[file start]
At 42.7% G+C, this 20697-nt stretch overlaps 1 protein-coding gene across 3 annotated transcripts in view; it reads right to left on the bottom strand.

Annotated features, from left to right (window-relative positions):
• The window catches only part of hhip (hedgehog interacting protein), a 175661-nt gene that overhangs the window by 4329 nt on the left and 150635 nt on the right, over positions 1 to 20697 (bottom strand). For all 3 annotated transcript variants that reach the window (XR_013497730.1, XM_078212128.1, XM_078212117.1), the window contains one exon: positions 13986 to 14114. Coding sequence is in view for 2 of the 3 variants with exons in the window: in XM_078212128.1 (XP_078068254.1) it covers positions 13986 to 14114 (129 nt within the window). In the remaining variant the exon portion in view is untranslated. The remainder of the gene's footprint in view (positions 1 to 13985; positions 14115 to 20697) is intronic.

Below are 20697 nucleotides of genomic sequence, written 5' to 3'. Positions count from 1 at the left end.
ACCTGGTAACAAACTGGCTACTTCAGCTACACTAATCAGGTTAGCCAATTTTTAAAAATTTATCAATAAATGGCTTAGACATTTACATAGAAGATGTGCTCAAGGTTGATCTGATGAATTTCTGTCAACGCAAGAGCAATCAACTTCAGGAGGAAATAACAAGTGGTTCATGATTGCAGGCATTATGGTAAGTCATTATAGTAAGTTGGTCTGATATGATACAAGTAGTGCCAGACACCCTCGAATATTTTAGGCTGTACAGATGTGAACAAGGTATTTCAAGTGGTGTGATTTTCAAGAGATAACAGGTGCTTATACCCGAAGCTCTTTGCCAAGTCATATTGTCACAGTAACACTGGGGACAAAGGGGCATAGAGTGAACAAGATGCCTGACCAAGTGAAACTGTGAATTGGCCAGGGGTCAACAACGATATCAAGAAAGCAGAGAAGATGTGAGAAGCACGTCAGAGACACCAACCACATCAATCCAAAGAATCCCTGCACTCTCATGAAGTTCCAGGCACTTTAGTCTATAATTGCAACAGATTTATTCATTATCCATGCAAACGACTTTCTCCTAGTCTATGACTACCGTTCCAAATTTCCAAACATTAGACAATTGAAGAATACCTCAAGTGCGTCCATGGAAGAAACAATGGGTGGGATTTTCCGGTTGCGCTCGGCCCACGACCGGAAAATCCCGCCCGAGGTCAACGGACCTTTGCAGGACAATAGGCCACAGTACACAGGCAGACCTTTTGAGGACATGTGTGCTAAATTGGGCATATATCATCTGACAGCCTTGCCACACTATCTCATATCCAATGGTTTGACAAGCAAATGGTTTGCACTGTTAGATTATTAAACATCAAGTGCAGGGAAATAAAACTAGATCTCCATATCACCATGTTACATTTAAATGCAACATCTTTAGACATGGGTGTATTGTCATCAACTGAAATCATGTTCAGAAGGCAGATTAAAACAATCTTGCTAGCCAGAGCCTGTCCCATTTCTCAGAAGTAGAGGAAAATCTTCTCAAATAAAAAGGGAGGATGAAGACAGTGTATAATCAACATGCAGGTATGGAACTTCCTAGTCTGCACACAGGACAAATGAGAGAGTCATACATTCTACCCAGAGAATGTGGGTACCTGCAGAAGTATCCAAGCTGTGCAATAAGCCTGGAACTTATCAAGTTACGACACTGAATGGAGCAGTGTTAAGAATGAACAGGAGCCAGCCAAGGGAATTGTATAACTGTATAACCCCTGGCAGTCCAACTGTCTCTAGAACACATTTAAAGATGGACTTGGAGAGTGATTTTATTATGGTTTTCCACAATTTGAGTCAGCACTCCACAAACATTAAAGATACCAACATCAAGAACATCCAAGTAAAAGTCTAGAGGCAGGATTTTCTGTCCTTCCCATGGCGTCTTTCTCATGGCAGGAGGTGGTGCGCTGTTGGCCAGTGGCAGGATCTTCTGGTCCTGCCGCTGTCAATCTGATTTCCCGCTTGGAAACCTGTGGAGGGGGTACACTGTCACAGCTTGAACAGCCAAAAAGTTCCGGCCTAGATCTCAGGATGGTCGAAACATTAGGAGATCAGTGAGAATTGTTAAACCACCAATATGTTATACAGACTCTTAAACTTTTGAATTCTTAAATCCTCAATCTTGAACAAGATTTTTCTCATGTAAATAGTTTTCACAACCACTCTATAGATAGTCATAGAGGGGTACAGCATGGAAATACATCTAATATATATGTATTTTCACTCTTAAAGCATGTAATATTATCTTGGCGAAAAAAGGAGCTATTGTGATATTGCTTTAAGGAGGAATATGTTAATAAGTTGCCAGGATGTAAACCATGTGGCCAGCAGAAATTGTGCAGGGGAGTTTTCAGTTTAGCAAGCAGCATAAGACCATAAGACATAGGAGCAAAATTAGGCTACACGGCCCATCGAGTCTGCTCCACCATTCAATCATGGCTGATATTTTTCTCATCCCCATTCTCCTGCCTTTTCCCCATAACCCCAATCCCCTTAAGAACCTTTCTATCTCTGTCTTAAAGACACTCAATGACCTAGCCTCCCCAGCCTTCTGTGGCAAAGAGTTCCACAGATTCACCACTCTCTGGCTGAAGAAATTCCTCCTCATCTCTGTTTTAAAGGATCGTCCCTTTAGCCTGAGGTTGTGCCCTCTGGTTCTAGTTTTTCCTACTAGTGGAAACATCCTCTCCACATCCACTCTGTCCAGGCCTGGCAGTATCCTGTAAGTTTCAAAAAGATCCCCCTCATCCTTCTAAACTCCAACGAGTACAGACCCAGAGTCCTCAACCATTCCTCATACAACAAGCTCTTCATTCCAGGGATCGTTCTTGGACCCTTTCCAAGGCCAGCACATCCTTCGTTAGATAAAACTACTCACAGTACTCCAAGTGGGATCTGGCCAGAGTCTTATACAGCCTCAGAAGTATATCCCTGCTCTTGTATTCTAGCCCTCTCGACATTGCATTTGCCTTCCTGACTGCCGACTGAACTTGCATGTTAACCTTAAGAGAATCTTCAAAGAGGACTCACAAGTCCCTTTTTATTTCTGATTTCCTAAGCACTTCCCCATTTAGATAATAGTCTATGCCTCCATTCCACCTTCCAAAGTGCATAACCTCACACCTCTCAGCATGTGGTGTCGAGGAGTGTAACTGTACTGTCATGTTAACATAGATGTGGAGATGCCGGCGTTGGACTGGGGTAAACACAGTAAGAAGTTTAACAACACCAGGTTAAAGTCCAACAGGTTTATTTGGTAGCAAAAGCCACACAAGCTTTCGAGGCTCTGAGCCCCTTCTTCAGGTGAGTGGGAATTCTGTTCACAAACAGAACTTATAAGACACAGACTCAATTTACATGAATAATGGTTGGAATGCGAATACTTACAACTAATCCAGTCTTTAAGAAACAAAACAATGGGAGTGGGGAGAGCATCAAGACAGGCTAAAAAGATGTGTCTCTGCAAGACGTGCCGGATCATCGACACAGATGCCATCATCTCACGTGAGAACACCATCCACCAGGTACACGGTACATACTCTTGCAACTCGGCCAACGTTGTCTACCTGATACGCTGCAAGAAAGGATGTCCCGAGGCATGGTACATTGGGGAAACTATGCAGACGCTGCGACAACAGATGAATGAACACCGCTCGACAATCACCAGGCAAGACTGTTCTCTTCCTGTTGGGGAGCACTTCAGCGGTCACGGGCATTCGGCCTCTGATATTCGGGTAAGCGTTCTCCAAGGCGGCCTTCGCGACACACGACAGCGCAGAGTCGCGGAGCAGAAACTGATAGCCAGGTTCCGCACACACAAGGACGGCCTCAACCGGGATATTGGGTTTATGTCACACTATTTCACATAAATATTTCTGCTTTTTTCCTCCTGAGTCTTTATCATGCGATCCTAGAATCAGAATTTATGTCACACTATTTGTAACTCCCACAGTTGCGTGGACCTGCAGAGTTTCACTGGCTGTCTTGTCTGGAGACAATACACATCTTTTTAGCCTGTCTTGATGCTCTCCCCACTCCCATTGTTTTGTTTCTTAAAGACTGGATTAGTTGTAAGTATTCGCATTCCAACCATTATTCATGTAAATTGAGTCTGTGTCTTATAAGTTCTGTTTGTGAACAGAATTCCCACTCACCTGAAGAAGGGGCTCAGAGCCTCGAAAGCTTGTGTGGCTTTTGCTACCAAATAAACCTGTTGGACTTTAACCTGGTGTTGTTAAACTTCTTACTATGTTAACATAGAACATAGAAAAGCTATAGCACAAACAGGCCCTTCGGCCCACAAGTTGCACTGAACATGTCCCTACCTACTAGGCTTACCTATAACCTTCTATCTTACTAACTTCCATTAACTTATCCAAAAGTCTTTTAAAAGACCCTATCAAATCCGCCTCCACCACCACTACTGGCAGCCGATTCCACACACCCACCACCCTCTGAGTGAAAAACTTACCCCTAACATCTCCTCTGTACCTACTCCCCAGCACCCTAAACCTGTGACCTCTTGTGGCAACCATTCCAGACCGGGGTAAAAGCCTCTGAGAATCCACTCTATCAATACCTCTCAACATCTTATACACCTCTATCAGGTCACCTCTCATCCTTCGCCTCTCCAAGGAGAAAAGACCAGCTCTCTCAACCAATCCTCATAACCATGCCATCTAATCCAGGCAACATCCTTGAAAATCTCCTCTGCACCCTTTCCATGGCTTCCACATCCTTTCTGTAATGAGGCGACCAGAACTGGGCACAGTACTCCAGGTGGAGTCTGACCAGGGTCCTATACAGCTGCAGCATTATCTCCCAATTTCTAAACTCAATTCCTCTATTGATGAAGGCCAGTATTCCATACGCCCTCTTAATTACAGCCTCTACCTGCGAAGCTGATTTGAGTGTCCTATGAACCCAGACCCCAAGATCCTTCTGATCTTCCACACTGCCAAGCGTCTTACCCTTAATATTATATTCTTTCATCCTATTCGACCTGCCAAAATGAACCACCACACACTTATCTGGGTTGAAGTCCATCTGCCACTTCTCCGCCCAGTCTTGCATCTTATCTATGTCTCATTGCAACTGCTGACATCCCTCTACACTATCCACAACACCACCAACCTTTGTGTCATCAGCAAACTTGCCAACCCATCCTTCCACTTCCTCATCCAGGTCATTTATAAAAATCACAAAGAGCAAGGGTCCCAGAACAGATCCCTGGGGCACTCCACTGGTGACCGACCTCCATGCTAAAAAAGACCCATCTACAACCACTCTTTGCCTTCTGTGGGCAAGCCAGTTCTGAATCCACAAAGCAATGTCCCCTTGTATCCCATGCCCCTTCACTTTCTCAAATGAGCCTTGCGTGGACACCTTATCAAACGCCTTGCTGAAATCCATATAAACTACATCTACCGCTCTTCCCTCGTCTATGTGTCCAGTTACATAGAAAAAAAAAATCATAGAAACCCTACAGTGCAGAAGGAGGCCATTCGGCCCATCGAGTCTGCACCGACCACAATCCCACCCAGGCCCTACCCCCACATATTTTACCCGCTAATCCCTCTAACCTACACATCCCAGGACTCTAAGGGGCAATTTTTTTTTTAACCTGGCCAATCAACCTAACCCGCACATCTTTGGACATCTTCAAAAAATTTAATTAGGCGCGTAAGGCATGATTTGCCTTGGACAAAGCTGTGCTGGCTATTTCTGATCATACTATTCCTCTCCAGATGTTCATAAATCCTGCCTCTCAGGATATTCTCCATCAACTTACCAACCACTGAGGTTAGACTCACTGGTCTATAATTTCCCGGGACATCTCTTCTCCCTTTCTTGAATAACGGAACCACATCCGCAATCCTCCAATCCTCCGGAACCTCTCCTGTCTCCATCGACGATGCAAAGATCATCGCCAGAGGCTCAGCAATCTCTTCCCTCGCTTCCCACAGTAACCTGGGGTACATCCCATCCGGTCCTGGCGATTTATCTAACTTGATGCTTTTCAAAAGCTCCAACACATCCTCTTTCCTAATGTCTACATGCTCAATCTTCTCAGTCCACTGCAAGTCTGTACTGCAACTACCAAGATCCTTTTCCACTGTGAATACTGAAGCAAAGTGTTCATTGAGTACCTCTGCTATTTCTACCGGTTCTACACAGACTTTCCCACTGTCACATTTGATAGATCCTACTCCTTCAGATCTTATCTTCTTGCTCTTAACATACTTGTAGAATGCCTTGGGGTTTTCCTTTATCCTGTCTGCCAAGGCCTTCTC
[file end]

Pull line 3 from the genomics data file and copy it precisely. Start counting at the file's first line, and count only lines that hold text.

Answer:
• The window catches only part of hhip (hedgehog interacting protein), a 175661-nt gene that overhangs the window by 4329 nt on the left and 150635 nt on the right, over positions 1 to 20697 (bottom strand). For all 3 annotated transcript variants that reach the window (XR_013497730.1, XM_078212128.1, XM_078212117.1), the window contains one exon: positions 13986 to 14114. Coding sequence is in view for 2 of the 3 variants with exons in the window: in XM_078212128.1 (XP_078068254.1) it covers positions 13986 to 14114 (129 nt within the window). In the remaining variant the exon portion in view is untranslated. The remainder of the gene's footprint in view (positions 1 to 13985; positions 14115 to 20697) is intronic.